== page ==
Most of us remember the 1982 Hyde Park bombing by the IRA: four lives were lost and it became a symbol of the Troubles in Northern Ireland. But the shock and trauma for victims lasted long beyond 1982, and the Government’s lack of support for them has been a telling indicator of its willingness to prioritise political expediency over justice.
After a two-year battle, the victims have finally been granted legal aid. They now plan to bring civil action against John Downey, who denied murdering four soldiers and was granted an “On the Run” amnesty from criminal prosecution.
The challenge in their fight for justice, and for that matter other victims of terrorism we have supported, has not been the will and determination of the victims, the lawyers and their campaigners. Ironically, the largest challenge has been to get Government support. To achieve that, everyone involved had to be steadfast, determined and as resilient to terrorist propaganda as to government platitudes.
There is a general misconception that our Government is tough on terror and good at supporting victims. The confusion is caused by the excellence of our intelligence and security forces on the one hand and the ineptitude and hypocrisy of our politicians on the other. Having been at the heart of terror victims’ campaigns around the globe for over two decades, I can vouch that the UK government’s treatment of terrorism victims is relatively one of the worst in the world.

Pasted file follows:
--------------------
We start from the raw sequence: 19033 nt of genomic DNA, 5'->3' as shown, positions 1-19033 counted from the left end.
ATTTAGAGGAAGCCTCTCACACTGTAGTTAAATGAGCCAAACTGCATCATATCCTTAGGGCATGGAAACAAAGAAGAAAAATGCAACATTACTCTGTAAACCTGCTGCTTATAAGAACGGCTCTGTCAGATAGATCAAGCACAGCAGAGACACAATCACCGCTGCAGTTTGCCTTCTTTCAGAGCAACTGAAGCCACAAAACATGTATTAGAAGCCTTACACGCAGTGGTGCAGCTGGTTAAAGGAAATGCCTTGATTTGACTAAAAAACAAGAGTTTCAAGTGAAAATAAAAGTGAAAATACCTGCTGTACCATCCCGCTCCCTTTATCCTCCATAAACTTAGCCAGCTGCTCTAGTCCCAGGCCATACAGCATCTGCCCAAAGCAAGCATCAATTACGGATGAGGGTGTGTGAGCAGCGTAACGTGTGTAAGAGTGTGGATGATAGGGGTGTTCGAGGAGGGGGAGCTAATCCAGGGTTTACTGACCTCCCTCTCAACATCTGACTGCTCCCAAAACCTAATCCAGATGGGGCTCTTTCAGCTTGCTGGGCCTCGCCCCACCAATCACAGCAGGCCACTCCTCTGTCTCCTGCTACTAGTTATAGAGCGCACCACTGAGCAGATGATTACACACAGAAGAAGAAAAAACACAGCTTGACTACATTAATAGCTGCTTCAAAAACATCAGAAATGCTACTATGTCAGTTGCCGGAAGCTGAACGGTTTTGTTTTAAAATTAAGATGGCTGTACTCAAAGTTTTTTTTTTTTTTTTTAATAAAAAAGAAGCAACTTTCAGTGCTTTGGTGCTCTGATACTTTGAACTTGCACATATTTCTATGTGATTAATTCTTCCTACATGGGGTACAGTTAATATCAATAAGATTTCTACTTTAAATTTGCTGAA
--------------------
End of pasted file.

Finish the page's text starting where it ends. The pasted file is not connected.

The Government leads the world league table in terms of media air time following any domestic terror event, declaring that “the victims will have our full support” and “we will turn over every stone to deliver justice”. It is also very adept at passing knee-jerk legislation, setting up inquiries that have no bite and creating feckless victims’ bodies and tsars. These tactics are a sticking plaster of appeasement. They fail, inevitably, to monitor or challenge Government actions. They also lack imagination and rarely go against the political grain. Once the headlines dwindle, the Government closes these doors and victims are left unsupported.
There are too many examples of this, but here are a few. The 1998 Omagh bomb families spent over a decade in pursuit of civil justice, legal aid and an inquiry. When we fought for legal aid, the Government kept refusing us, saying it was not in the public interest, that the case was “speculative” and that some victims were already above the threshold for compensation as they owned their own homes. After it was discovered the defendants had legal aid but the victims did not, the Government capitulated. This same attitude was seen years later during the Hyde Park families’ application for legal aid; we made five applications over two years.
Following the 7/7 bombing in London, victims travelled to Thailand for vital medical treatment after being denied access to the NHS, while the Department for Work and Pensions cruelly refused to provide some benefits, such as the one bomb victim that came to my law partner’s attention who had lost a limb and had her mobility vehicle taken away.